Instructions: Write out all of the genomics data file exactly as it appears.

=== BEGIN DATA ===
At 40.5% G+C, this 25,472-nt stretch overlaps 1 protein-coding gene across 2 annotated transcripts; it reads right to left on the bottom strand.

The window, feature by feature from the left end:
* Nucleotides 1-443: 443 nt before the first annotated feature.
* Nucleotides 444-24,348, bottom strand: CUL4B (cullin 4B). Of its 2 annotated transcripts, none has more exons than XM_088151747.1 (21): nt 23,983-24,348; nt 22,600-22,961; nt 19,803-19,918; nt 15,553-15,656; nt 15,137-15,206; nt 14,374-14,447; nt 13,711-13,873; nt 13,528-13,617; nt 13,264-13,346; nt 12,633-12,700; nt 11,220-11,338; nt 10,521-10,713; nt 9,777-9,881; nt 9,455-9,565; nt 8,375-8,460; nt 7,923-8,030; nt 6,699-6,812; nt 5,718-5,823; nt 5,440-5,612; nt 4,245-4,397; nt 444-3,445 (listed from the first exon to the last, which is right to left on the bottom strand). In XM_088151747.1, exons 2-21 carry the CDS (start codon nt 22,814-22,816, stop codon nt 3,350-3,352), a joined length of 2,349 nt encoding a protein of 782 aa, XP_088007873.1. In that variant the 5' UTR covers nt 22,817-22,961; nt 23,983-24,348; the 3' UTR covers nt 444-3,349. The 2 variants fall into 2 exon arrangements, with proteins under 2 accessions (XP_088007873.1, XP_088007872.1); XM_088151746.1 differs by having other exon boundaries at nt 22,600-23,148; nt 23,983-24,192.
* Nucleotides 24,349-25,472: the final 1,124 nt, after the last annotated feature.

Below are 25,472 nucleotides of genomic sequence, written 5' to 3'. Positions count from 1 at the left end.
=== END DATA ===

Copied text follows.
At 40.5% G+C, this 25,472-nt stretch overlaps 1 protein-coding gene across 2 annotated transcripts; it reads right to left on the bottom strand.

The window, feature by feature from the left end:
* Nucleotides 1-443: 443 nt before the first annotated feature.
* Nucleotides 444-24,348, bottom strand: CUL4B (cullin 4B). Of its 2 annotated transcripts, none has more exons than XM_088151747.1 (21): nt 23,983-24,348; nt 22,600-22,961; nt 19,803-19,918; nt 15,553-15,656; nt 15,137-15,206; nt 14,374-14,447; nt 13,711-13,873; nt 13,528-13,617; nt 13,264-13,346; nt 12,633-12,700; nt 11,220-11,338; nt 10,521-10,713; nt 9,777-9,881; nt 9,455-9,565; nt 8,375-8,460; nt 7,923-8,030; nt 6,699-6,812; nt 5,718-5,823; nt 5,440-5,612; nt 4,245-4,397; nt 444-3,445 (listed from the first exon to the last, which is right to left on the bottom strand). In XM_088151747.1, exons 2-21 carry the CDS (start codon nt 22,814-22,816, stop codon nt 3,350-3,352), a joined length of 2,349 nt encoding a protein of 782 aa, XP_088007873.1. In that variant the 5' UTR covers nt 22,817-22,961; nt 23,983-24,348; the 3' UTR covers nt 444-3,349. The 2 variants fall into 2 exon arrangements, with proteins under 2 accessions (XP_088007873.1, XP_088007872.1); XM_088151746.1 differs by having other exon boundaries at nt 22,600-23,148; nt 23,983-24,192.
* Nucleotides 24,349-25,472: the final 1,124 nt, after the last annotated feature.

Below are 25,472 nucleotides of genomic sequence, written 5' to 3'. Positions count from 1 at the left end.